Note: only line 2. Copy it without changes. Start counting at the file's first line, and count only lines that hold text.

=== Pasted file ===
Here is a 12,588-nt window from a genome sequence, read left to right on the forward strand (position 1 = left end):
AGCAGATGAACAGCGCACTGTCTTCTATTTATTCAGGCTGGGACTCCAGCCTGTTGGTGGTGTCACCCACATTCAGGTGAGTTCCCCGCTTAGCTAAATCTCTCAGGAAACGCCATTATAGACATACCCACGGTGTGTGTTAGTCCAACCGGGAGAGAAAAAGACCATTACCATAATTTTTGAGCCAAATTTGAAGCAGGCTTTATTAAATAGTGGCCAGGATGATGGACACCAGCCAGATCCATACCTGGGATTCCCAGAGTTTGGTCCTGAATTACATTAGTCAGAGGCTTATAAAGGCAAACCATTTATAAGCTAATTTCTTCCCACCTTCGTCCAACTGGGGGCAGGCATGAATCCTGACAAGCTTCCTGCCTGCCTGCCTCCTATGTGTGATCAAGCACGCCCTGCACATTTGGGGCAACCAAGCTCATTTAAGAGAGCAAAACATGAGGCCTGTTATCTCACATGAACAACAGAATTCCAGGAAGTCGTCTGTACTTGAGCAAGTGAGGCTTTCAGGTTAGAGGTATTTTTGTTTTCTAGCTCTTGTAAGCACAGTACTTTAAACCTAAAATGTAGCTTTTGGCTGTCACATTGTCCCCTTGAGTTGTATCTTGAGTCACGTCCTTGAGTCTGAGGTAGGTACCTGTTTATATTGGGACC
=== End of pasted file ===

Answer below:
AGCAGATGAACAGCGCACTGTCTTCTATTTATTCAGGCTGGGACTCCAGCCTGTTGGTGGTGTCACCCACATTCAGGTGAGTTCCCCGCTTAGCTAAATCTCTCAGGAAACGCCATTATAGACATACCCACGGTGTGTGTTAGTCCAACCGGGAGAGAAAAAGACCATTACCATAATTTTTGAGCCAAATTTGAAGCAGGCTTTATTAAATAGTGGCCAGGATGATGGACACCAGCCAGATCCATACCTGGGATTCCCAGAGTTTGGTCCTGAATTACATTAGTCAGAGGCTTATAAAGGCAAACCATTTATAAGCTAATTTCTTCCCACCTTCGTCCAACTGGGGGCAGGCATGAATCCTGACAAGCTTCCTGCCTGCCTGCCTCCTATGTGTGATCAAGCACGCCCTGCACATTTGGGGCAACCAAGCTCATTTAAGAGAGCAAAACATGAGGCCTGTTATCTCACATGAACAACAGAATTCCAGGAAGTCGTCTGTACTTGAGCAAGTGAGGCTTTCAGGTTAGAGGTATTTTTGTTTTCTAGCTCTTGTAAGCACAGTACTTTAAACCTAAAATGTAGCTTTTGGCTGTCACATTGTCCCCTTGAGTTGTATCTTGAGTCACGTCCTTGAGTCTGAGGTAGGTACCTGTTTATATTGGGACC